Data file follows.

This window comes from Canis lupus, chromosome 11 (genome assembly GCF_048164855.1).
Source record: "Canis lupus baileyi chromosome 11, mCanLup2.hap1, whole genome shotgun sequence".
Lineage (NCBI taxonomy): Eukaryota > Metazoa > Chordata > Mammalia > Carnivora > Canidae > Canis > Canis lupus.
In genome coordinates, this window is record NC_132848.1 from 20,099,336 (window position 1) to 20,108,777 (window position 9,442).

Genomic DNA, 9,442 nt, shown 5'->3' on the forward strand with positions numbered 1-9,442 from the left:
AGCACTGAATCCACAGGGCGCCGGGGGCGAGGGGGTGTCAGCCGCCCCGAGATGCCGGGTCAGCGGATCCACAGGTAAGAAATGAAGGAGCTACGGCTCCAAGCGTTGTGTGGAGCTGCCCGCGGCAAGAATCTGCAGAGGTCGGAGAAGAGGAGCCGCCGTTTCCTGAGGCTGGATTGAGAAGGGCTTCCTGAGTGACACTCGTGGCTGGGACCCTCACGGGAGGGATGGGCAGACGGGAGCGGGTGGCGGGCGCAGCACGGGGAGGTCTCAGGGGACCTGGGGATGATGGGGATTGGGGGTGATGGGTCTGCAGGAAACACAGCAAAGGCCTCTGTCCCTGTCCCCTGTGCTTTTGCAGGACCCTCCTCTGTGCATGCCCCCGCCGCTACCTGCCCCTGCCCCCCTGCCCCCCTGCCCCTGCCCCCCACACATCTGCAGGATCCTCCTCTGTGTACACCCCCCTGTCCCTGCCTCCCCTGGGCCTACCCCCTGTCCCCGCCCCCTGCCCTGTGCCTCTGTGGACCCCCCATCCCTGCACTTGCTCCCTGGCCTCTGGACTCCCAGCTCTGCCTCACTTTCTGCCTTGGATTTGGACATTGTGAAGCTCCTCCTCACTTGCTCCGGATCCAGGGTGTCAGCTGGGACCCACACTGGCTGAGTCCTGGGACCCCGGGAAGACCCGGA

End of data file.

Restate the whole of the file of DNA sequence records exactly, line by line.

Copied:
This window comes from Canis lupus, chromosome 11 (genome assembly GCF_048164855.1).
Source record: "Canis lupus baileyi chromosome 11, mCanLup2.hap1, whole genome shotgun sequence".
Lineage (NCBI taxonomy): Eukaryota > Metazoa > Chordata > Mammalia > Carnivora > Canidae > Canis > Canis lupus.
In genome coordinates, this window is record NC_132848.1 from 20,099,336 (window position 1) to 20,108,777 (window position 9,442).

Genomic DNA, 9,442 nt, shown 5'->3' on the forward strand with positions numbered 1-9,442 from the left:
AGCACTGAATCCACAGGGCGCCGGGGGCGAGGGGGTGTCAGCCGCCCCGAGATGCCGGGTCAGCGGATCCACAGGTAAGAAATGAAGGAGCTACGGCTCCAAGCGTTGTGTGGAGCTGCCCGCGGCAAGAATCTGCAGAGGTCGGAGAAGAGGAGCCGCCGTTTCCTGAGGCTGGATTGAGAAGGGCTTCCTGAGTGACACTCGTGGCTGGGACCCTCACGGGAGGGATGGGCAGACGGGAGCGGGTGGCGGGCGCAGCACGGGGAGGTCTCAGGGGACCTGGGGATGATGGGGATTGGGGGTGATGGGTCTGCAGGAAACACAGCAAAGGCCTCTGTCCCTGTCCCCTGTGCTTTTGCAGGACCCTCCTCTGTGCATGCCCCCGCCGCTACCTGCCCCTGCCCCCCTGCCCCCCTGCCCCTGCCCCCCACACATCTGCAGGATCCTCCTCTGTGTACACCCCCCTGTCCCTGCCTCCCCTGGGCCTACCCCCTGTCCCCGCCCCCTGCCCTGTGCCTCTGTGGACCCCCCATCCCTGCACTTGCTCCCTGGCCTCTGGACTCCCAGCTCTGCCTCACTTTCTGCCTTGGATTTGGACATTGTGAAGCTCCTCCTCACTTGCTCCGGATCCAGGGTGTCAGCTGGGACCCACACTGGCTGAGTCCTGGGACCCCGGGAAGACCCGGA